According to the information processor, the information processing method and the program recorded in the third recording medium of the present invention, the operation is performed by acquiring the first data relative to the state of the recording/reproducing apparatus, then generating, from the first data, second data relative to maintenance of the recording/reproducing apparatus, and outputting the second data thus generated. Therefore, the maintenance data may be measured in an MD drive or the like for example, and parameters required for analysis of such maintenance data may be obtained therein, so that it becomes possible to predict the service life of the semiconductor laser in the MD drive and to detect occurrence of any trouble therein.

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US8400893 *Aug 28, 2008Mar 19, 2013Hitachi, Ltd.Storage apparatus and estimating method of power consumption for storage apparatus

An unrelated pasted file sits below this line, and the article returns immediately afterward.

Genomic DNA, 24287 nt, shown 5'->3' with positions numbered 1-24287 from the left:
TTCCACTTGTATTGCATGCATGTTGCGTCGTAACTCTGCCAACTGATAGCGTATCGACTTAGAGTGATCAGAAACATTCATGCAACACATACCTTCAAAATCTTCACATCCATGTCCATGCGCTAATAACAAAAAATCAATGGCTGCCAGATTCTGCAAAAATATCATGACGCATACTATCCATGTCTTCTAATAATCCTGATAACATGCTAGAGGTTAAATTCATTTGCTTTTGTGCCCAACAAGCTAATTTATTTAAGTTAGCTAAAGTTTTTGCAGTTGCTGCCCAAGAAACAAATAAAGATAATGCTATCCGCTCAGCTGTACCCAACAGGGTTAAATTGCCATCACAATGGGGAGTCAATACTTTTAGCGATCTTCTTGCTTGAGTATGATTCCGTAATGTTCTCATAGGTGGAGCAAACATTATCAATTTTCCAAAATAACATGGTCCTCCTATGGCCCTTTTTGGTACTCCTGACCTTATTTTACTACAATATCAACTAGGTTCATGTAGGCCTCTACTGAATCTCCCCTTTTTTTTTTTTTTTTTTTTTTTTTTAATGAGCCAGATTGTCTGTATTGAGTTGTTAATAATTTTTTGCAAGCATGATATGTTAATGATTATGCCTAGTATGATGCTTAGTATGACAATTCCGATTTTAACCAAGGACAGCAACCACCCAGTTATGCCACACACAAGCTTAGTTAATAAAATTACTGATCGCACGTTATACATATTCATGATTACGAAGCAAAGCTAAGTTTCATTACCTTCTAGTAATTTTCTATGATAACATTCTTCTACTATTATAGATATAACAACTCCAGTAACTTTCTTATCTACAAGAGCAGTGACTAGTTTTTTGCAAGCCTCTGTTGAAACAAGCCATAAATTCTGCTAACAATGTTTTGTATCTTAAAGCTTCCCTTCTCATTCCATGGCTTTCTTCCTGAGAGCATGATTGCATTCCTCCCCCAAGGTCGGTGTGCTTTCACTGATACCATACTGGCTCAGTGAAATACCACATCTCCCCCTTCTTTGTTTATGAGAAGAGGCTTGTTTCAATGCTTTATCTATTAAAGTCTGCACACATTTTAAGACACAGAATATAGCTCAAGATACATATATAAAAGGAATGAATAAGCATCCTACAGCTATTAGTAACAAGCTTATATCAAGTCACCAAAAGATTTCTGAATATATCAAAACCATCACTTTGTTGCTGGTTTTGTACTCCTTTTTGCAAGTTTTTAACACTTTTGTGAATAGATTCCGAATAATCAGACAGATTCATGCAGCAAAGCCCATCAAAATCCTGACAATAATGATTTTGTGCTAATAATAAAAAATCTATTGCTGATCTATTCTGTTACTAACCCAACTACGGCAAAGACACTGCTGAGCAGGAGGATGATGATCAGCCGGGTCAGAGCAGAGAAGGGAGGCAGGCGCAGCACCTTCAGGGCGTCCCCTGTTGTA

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Classifications
U.S. Classification369/53.26, 369/116, G9B/11.053, 372/25, G9B/7.098, G9B/19.005, 369/53.37, 372/31
International ClassificationG11B7/125, H01S5/068, G11B27/36, G11B33/14, G11B11/105, G11B19/04
Cooperative ClassificationG11B7/125, G11B27/36, G11B2220/20, G11B19/04, G11B11/10595
European ClassificationG11B27/36, G11B7/125, G11B11/105P, G11B19/04
Legal Events
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Oct 11, 2011FPExpired due to failure to pay maintenance fee
Effective date: 20110821
Aug 21, 2011LAPSLapse for failure to pay maintenance fees
Mar 28, 2011REMIMaintenance fee reminder mailed